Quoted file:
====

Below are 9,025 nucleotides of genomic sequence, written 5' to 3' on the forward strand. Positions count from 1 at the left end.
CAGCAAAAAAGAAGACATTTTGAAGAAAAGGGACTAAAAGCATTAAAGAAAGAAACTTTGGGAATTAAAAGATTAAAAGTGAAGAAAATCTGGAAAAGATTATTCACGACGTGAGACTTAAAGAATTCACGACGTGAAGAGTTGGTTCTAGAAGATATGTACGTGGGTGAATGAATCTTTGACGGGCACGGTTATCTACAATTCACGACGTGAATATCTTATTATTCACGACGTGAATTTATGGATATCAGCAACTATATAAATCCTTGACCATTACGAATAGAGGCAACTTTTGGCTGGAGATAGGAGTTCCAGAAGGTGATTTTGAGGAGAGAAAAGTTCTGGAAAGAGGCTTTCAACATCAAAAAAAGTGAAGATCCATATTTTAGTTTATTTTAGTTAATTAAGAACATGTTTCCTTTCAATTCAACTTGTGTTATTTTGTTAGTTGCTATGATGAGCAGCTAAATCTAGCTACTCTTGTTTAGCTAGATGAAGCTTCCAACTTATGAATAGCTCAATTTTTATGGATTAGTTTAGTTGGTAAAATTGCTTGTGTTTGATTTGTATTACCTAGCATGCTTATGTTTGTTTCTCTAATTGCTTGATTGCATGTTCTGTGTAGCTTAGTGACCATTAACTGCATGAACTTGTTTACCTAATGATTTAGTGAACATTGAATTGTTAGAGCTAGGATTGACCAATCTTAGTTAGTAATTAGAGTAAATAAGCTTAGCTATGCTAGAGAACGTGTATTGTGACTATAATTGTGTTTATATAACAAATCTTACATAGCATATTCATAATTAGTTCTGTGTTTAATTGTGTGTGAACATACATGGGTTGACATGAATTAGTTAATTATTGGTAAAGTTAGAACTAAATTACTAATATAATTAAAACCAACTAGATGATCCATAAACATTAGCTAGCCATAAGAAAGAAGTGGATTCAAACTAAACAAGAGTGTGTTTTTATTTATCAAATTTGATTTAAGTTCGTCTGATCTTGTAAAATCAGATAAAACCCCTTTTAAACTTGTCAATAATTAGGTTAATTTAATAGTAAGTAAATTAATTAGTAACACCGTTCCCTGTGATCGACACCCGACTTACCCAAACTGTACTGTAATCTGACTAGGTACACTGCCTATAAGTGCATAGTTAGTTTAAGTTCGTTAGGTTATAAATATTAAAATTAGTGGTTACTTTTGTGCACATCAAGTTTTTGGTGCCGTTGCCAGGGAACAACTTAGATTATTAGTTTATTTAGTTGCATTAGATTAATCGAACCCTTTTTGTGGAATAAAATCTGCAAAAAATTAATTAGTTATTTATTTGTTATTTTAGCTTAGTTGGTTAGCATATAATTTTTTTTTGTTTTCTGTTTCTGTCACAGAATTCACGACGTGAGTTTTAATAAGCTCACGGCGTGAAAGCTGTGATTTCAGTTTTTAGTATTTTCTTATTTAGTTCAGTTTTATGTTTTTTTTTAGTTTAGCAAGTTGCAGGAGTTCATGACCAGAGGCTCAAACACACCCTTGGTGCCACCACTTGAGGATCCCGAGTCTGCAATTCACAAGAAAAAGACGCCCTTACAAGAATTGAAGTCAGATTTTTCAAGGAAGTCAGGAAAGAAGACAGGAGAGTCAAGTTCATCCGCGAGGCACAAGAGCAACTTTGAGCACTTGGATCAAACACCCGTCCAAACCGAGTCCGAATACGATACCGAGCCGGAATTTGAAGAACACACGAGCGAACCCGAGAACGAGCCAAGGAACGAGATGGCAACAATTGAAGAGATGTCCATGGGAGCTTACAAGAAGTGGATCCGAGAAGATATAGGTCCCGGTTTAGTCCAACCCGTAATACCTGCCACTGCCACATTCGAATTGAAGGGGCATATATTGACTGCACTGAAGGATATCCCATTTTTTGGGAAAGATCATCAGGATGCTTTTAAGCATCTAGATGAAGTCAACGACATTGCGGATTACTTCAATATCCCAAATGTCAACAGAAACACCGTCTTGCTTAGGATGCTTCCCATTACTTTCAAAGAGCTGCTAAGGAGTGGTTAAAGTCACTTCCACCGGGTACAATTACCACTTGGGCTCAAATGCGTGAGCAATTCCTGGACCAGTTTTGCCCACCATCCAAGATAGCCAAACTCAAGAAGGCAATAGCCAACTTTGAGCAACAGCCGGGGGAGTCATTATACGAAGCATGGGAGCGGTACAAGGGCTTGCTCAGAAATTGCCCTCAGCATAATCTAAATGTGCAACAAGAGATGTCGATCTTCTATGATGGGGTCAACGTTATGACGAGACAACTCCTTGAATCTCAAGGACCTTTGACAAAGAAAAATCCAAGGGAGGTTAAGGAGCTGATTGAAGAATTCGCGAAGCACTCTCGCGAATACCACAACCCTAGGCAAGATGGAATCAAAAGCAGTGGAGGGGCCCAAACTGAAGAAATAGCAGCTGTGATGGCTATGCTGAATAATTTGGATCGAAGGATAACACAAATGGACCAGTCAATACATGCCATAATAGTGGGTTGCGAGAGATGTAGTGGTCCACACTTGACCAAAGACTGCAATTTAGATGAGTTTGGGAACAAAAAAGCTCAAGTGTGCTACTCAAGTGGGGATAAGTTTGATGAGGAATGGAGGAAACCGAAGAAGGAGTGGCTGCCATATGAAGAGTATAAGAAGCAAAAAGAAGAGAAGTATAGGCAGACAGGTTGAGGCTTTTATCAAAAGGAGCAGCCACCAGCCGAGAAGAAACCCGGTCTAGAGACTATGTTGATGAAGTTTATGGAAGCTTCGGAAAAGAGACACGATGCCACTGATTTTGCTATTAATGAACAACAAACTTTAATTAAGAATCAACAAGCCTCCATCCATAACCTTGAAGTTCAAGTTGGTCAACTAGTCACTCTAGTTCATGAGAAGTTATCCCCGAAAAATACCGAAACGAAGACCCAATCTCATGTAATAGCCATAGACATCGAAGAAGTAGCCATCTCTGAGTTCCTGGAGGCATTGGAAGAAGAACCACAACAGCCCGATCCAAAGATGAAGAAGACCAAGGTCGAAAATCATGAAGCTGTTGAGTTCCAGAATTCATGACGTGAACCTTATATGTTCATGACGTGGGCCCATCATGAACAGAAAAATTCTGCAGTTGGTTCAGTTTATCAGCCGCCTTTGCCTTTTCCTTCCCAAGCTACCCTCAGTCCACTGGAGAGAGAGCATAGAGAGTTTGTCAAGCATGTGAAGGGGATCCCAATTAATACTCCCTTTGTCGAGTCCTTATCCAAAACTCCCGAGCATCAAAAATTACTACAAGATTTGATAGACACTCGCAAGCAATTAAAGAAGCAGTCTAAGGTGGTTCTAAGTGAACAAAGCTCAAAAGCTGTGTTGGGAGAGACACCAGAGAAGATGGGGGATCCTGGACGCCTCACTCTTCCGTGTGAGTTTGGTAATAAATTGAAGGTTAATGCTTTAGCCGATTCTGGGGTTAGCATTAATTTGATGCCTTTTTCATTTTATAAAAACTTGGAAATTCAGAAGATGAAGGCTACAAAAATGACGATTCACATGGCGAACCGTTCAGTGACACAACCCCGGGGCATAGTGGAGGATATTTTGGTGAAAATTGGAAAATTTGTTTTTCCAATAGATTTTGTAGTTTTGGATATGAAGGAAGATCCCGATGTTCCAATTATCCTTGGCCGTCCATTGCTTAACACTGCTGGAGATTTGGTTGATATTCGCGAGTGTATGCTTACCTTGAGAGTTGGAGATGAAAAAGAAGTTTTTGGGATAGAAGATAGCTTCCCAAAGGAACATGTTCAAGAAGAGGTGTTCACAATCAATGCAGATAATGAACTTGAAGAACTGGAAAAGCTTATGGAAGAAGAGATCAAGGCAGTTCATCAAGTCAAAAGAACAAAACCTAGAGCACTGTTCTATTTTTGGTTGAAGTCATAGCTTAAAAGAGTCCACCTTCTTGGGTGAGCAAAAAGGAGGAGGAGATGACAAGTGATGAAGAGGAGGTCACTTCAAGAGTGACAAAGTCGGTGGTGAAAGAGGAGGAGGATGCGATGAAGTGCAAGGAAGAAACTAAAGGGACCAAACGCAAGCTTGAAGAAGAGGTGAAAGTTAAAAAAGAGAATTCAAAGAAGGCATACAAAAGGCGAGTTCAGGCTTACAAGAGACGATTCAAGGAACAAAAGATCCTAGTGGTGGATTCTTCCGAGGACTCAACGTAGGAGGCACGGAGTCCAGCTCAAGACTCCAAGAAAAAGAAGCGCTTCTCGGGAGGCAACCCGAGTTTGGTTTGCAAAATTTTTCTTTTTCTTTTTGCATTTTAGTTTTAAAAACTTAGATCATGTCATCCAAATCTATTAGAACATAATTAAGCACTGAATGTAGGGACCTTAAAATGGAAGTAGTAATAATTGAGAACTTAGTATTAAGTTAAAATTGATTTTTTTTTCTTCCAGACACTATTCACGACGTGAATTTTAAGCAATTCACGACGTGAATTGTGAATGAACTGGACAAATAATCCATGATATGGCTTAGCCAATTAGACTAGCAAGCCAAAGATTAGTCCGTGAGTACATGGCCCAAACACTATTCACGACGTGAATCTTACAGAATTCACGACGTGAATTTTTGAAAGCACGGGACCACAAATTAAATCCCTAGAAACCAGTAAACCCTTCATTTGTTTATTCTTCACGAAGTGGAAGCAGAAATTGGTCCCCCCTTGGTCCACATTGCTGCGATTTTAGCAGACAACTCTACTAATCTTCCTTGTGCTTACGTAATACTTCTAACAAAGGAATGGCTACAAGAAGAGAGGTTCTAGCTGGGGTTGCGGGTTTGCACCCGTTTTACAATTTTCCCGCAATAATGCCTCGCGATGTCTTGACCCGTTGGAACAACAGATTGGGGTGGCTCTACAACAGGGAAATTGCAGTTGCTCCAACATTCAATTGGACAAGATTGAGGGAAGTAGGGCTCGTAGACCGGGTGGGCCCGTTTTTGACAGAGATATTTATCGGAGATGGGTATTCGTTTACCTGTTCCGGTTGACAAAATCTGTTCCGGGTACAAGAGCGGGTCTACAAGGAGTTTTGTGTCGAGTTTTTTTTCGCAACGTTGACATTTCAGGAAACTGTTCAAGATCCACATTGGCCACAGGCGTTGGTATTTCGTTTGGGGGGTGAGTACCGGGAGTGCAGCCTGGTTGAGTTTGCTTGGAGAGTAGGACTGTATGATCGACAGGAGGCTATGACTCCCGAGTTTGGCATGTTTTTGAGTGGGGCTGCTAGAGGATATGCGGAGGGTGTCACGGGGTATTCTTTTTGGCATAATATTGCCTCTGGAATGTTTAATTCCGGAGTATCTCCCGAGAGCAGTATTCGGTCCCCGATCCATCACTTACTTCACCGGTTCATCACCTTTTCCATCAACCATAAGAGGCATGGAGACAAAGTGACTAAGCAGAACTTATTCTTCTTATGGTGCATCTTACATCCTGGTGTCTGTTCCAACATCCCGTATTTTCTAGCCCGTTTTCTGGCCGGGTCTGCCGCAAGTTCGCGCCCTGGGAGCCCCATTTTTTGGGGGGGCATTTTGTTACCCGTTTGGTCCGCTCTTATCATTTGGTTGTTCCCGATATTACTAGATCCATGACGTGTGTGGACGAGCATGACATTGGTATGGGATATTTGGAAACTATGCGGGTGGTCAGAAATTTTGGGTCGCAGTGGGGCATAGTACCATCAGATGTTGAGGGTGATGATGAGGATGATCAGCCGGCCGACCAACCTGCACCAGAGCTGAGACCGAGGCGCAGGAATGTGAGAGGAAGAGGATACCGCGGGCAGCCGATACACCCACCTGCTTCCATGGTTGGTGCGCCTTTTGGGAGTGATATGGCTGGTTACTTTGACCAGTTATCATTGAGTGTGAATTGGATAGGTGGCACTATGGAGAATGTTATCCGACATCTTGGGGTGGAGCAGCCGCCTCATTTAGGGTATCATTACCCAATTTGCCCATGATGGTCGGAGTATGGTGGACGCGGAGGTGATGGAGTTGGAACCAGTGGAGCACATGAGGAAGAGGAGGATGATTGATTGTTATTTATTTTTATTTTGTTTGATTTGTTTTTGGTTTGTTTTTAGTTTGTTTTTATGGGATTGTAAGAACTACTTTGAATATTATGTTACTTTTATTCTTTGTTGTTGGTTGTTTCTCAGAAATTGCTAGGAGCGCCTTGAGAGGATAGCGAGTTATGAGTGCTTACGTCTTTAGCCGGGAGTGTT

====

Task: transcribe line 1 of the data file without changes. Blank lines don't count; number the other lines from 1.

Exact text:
Below are 9,025 nucleotides of genomic sequence, written 5' to 3' on the forward strand. Positions count from 1 at the left end.